Manufacturers of bells, a secular trade that still survives in Caldas de Reis

Have you ever stopped to think how church bells are made? Where are they made? Who prepares them?

Well, you don’t have to go far to discover it. In Caldas de Reis there is a bell and fine metal casting workshop run by the Ocampo family.

But it is not now. This workshop of sound pieces has been in the parish of Arcos da Condesa for 400 years.

 

In 1630 Felipe Blanco Paz established his work zone there. Until then he made the bells in the place where the order was made. It was usual to work on the ground, where several artisans gathered, assembled a furnace and melted bells for all neighboring parishes. And so again and again, moving throughout Galicia as if it were nomads.

 

Felipe Blanco decided to change that way of working and settle in a stable place. Since then, different generations that were involved in the business y they have changed workshops twice, but always staying in the parish of Arcos da Condesa. The current one, we find it in Badoucos.

 

José Enrique López Blanco, Chicho is now in charge. He grew up in mud and bronze, smelling of burnt earth, and little by little he was entering the business. When he was 20 years old he helped his father and now, with him retired, he has taken over.

 

He is the last bell maker of Galicia, but he refuses to abandon his traditional way of building this peculiar instrument. And it is not simple. An order can take about 3 months.

 

The first thing to do is prepare three clay molds, one above the other, superimposed, without sticking. Once dry, the middle one is broken and thrown away, joining the outside and the inside again, leaving a space where the bronze will be cast. These pieces of mud are buried, as in the old way, to get more resistance when the time comes to pour the alloy.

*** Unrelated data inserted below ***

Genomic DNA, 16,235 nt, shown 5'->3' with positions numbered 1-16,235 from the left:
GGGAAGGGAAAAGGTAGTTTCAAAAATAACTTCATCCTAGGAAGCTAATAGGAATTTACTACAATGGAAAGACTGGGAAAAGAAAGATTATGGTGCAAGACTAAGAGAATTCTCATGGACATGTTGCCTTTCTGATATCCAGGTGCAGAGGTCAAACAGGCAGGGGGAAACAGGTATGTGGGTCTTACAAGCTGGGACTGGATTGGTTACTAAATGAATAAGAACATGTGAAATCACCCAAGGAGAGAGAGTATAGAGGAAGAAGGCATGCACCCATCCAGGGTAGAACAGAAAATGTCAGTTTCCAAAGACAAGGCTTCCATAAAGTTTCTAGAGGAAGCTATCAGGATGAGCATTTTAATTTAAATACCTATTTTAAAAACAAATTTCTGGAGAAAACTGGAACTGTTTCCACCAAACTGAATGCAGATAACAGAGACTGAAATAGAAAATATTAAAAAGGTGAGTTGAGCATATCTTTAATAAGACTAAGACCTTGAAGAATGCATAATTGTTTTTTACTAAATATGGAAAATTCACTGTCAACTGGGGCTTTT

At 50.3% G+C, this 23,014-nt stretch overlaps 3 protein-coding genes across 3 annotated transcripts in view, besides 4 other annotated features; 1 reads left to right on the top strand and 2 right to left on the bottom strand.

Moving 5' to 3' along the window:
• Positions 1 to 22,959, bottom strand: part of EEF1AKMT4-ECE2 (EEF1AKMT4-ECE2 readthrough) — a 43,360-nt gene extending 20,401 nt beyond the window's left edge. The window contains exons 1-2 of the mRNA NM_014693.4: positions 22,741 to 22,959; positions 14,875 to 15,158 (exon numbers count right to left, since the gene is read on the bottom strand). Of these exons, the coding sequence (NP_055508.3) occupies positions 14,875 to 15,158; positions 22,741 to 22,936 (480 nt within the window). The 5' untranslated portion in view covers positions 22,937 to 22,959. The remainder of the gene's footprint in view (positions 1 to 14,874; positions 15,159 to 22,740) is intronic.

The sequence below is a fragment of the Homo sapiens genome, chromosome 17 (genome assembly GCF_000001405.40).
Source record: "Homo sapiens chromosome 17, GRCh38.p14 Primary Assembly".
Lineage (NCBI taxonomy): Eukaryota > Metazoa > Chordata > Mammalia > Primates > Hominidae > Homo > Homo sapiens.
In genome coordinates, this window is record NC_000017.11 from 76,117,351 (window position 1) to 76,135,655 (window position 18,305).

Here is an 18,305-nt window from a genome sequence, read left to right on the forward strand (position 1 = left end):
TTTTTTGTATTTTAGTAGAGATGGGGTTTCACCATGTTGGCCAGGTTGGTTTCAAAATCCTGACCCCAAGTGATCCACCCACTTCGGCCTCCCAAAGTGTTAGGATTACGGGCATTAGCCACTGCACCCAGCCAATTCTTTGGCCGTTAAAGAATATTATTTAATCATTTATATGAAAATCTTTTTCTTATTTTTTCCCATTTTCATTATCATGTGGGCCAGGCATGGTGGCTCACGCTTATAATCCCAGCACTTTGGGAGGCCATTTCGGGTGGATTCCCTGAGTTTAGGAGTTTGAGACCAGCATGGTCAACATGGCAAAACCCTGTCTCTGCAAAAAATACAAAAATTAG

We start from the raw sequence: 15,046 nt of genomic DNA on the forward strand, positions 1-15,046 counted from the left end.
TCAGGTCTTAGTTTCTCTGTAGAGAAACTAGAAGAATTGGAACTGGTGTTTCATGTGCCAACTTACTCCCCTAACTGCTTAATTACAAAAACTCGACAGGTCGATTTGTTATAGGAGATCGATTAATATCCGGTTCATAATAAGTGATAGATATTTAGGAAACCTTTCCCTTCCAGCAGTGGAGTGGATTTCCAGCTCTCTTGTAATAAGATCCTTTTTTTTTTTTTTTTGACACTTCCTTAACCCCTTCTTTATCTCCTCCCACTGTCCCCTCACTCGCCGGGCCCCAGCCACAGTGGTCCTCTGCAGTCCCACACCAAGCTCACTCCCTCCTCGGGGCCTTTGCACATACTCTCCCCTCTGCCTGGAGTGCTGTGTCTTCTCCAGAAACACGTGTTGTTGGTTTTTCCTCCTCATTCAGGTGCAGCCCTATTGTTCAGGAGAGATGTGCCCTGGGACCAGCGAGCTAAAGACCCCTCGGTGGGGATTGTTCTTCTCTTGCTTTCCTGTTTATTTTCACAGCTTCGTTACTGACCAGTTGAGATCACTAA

But it does not serve any material for the process. Tin and copper are the components with which they work to make bronze, with very well measured proportions so that everything goes perfectly. At that time, very high temperatures can be reached in the workshop because the liquid obtained by melting the metal with the wood burning with full force reaches 1,200 degrees.

 

From that, the thickness of the bell in each zone and the subsequent cooling process, will depend on the instrument emitting some sounds or others. There is the secret.

 

They know it in the Cathedral of La Almudena, where the Ocampo have left their mark making the jewels that hang from their bell tower, but we also know it here in Galicia, where they have made bells such as Bastavales or those of the Cathedral of Santiago de Compostela. In the latter case, preparing some replicas of those that were previously.

 

Now it is Chicho’s daughter who plays with the land in the workshop while he tries to keep this tradition of a bell ringer alive. For another 400 years?

 

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